What does make me laugh, and annoy me, is the way manufacturers rate their tuning units at 1kw or more when they’re using what amounts to broadcast receiver variable capacitors in their so-called ATUs. These capacitors were great in the old mains radios. But they have very little spacing between the vanes and are liable to flash over when loading an end-fed wire which is voltage-fed. The capacitors may be fine when using a current-fed aerial, but they are no good for voltage fed aerials.
THE BALANCED MATCH
This is the ultimate aerial matching unit.
Now we come to a real aerial matching unit, the mother of matching units. This will match balanced line or single wire end fed aerials. The components used are few and simple. However, trying to get hold of them is a different matter. A split stator capacitor will cost you in the region of £80 or more, and as for the coils… Let’s not get despondent before we even consider constructing this AMU.
Split-stator capacitors are used to preserve balance across the circuit. The split stator capacitor problem can be overcome by using two separate capacitors ganged together. But the cost is still immense.
One form of split stator capacitor is shown here. Basically, this type is two variable capacitors on one shaft. The rotors or moving vanes are electrically connected whereas the stators are isolated from each other. For some reason, probably due to lack of demand, these capacitors are costly.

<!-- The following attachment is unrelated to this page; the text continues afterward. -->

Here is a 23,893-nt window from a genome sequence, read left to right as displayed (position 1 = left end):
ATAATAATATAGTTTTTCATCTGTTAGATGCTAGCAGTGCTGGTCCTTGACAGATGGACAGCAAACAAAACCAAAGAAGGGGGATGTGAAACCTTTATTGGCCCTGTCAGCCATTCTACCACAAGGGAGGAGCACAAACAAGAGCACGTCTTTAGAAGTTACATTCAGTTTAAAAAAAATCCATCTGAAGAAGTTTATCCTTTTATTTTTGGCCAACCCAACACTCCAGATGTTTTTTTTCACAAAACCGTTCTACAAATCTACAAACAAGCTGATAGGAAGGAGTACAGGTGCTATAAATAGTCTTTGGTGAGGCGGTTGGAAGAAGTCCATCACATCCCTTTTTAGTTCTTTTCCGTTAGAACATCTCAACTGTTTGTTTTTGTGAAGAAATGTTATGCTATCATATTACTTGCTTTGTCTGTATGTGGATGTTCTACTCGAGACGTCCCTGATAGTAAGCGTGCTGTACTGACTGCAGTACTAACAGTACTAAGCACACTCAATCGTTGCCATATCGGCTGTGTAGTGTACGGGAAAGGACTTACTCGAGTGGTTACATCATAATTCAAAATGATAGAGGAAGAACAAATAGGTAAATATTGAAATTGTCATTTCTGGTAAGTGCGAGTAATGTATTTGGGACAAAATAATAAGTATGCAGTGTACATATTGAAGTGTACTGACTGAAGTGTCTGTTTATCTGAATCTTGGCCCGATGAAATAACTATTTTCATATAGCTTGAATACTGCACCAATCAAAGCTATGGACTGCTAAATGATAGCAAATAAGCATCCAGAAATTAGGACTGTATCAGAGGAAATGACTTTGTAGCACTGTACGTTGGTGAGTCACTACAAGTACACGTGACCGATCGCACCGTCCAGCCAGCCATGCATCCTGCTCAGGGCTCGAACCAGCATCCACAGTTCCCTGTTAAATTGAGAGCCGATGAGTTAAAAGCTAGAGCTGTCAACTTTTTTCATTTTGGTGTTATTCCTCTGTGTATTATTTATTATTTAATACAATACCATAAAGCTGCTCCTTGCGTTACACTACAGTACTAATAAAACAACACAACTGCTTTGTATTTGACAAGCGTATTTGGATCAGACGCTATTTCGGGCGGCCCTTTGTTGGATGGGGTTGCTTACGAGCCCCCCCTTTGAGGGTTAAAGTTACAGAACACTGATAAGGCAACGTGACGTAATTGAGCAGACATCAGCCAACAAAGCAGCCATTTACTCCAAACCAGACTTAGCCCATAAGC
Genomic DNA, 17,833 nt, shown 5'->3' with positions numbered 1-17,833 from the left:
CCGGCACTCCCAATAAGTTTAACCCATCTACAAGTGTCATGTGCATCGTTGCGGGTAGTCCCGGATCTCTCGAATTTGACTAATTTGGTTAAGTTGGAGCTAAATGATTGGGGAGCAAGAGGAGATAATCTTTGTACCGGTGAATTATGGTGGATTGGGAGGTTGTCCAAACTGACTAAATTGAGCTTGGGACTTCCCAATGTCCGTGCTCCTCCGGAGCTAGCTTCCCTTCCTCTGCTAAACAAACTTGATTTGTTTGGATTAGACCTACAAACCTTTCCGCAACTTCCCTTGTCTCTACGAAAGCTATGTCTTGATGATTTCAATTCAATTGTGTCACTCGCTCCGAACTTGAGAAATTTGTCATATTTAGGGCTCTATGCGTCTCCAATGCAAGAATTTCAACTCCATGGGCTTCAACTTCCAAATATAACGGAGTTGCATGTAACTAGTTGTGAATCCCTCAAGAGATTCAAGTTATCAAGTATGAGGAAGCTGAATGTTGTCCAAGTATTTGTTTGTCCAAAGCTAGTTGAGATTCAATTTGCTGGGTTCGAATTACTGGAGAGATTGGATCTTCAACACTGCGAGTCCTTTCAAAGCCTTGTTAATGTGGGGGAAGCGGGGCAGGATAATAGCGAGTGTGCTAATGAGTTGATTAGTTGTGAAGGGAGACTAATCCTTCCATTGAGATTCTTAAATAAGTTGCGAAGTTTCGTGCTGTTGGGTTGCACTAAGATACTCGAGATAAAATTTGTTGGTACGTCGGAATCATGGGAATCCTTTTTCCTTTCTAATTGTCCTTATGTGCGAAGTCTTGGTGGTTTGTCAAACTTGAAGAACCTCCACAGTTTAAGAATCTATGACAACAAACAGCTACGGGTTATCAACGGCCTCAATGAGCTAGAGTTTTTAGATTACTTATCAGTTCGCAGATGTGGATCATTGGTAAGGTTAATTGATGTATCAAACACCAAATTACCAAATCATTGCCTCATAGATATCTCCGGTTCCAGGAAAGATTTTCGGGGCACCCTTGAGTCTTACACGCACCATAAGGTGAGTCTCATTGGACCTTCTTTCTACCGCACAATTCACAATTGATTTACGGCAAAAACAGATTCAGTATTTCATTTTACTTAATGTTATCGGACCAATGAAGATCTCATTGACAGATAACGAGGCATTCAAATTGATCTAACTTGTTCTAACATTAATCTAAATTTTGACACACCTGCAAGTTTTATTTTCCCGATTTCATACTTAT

I was lucky enough to purchase a KW107 Supermatch ATU. This fine piece of kit is British made but, sadly, they’re no longer manufactured. If you can get your hands on one, then grab it.
The KW Supermatch has two coax outputs and two balanced outputs. It also has a built-in SWR meter and a 300 watt dummy load. With no lossy baluns in sight, this really is an amazing machine.
The diagram shown on the right is the basic circuit of the KW E-ZEE match and the KW107 SuperMatch ATUs. Unfortunately, I don’t have the full circuit showing switching etc. However, this gives a pretty good idea of how the thing works.